On 21 January 2019, the Court of Final Appeal dismissed the application for leave to appeal against both conviction and sentence by a former Superintendent of Police (the “Applicant”).  He was convicted for striking a man (“PW1“) with his baton during the Occupy Central protest movement, causing actual bodily harm and sentenced to 3 months’ imprisonment.

The Applicant sought leave to appeal on the “substantial and grave injustice” limb of the Court of Final Appeal Ordinance (Cap 484), s 32(2), advancing 3 grounds:

  1. That the Court of First Instance had erred in failing to treat the appeal as a proper rehearing.
  2. That the courts below had applied the wrong test in assessing whether the applicant’s blow was unlawful given the context of his duties and powers as police superintendent.
  3. On a proper reevaluation of the facts and applying the correct test, the court ought to have found that the applicant’s use of force was not unlawful and ought to have rejected the finding that actual bodily harm was caused to PW1.

Upon evaluation of the judgment of the Court of First Instance, the Appeal Committee rejected the first ground, holding that counsel on both sides had made detailed submissions on the evidence on appeal and the judge had engaged thoroughly with it.  He did not fail to conduct a proper rehearing.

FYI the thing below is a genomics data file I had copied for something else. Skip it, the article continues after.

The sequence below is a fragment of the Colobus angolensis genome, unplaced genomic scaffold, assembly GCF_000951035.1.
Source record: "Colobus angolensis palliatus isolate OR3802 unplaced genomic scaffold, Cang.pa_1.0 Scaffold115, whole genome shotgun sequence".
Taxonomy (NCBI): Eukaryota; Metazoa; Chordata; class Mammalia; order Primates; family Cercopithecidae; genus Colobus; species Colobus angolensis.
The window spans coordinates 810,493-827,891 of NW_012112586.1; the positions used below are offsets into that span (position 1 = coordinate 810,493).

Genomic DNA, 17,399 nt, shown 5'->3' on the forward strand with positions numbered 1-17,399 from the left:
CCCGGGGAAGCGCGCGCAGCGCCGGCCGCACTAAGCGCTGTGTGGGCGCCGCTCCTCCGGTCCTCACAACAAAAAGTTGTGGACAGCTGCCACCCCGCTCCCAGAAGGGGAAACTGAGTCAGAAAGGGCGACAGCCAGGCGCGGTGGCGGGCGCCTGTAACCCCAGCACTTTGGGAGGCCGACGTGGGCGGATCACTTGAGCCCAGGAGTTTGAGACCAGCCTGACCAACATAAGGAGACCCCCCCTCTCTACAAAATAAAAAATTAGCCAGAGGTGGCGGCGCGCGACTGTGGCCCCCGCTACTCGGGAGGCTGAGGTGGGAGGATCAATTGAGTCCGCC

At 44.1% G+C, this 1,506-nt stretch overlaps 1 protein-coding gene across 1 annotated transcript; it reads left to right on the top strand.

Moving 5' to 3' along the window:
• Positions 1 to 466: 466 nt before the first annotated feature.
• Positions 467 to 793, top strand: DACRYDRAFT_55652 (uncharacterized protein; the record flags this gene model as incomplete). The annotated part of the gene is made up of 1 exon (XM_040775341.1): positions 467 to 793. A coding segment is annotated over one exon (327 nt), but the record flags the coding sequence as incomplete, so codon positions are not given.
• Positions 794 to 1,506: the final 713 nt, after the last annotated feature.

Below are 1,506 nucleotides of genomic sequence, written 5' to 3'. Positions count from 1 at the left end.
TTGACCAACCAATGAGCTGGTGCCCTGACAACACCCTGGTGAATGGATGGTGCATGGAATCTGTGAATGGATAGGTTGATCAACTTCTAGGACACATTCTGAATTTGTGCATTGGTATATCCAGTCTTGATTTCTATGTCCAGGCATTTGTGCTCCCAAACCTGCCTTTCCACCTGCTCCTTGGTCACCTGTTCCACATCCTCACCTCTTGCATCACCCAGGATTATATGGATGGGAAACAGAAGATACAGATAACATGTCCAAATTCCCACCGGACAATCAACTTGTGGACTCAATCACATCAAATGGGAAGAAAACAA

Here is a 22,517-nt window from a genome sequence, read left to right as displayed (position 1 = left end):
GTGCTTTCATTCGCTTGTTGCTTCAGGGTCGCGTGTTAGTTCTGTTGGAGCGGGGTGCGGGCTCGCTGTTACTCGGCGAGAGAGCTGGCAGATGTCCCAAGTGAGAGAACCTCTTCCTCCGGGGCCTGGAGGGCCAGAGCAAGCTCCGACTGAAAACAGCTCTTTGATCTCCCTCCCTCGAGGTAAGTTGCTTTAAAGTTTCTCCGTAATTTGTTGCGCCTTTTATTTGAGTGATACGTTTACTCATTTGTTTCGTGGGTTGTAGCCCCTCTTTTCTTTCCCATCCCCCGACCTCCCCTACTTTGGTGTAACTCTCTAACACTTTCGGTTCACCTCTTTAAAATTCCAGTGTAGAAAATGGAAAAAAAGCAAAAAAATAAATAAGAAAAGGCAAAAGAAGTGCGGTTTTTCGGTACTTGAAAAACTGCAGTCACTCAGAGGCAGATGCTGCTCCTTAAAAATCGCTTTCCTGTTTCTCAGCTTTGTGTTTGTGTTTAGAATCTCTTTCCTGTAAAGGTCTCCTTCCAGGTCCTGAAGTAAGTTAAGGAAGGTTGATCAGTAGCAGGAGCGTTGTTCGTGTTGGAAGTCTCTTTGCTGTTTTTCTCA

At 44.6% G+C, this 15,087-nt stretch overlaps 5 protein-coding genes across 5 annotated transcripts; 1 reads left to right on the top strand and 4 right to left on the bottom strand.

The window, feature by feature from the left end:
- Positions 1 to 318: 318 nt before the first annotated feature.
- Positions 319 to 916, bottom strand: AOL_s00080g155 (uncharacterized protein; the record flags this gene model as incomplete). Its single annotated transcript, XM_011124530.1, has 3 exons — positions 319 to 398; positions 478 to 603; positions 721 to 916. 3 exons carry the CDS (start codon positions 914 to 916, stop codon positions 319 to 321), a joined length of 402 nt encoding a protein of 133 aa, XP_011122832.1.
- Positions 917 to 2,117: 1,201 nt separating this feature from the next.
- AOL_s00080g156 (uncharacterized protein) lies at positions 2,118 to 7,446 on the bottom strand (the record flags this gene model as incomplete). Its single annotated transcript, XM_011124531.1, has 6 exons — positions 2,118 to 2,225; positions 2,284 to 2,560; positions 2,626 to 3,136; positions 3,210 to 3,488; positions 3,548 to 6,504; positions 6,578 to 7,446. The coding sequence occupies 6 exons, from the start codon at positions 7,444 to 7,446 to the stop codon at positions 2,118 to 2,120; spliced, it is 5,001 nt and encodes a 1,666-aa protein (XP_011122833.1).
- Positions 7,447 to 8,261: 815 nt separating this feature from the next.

In respect of the second ground, the Appeal Committee rejected the submission that the test in Attorney General for Northern Ireland’s Reference (No 1 of 1975) [1977] AC 105 was applicable in Hong Kong.  The Court found that the Northern Irish case was a “very different case” factually.  In addition, police officers in Hong Kong are expressly authorized to use “such force as may be necessary” pursuant the statutory scheme laid out in the Public Order Ordinance (Cap 245).

In any event, the Applicant fails under both the purported Northern Irish test and the statutory regime in Hong Kong because the lower courts have found as a matter of fact that the Applicant did not honestly believe and had no reasonable basis for believing that his use of force was necessary or justified.

Having rejected the first and second grounds, the Court found it unnecessary to deal with the third ground.

As to sentencing, the Appeal Committee refused to review the sentence of 3 months’ imprisonment, reiterating that it only reviews the level of individual sentences passed in exceptional cases where some point of legal principle is involved.

The Applicant was represented by Charlotte Draycott SC, leading Peter Pannu and Benson Tsoi, instructed by Chong & Partners LLP.

The full text of the Appeal Committee’s determination can be found here.  The judgment of the appeal before the Court of First Instance can be found here.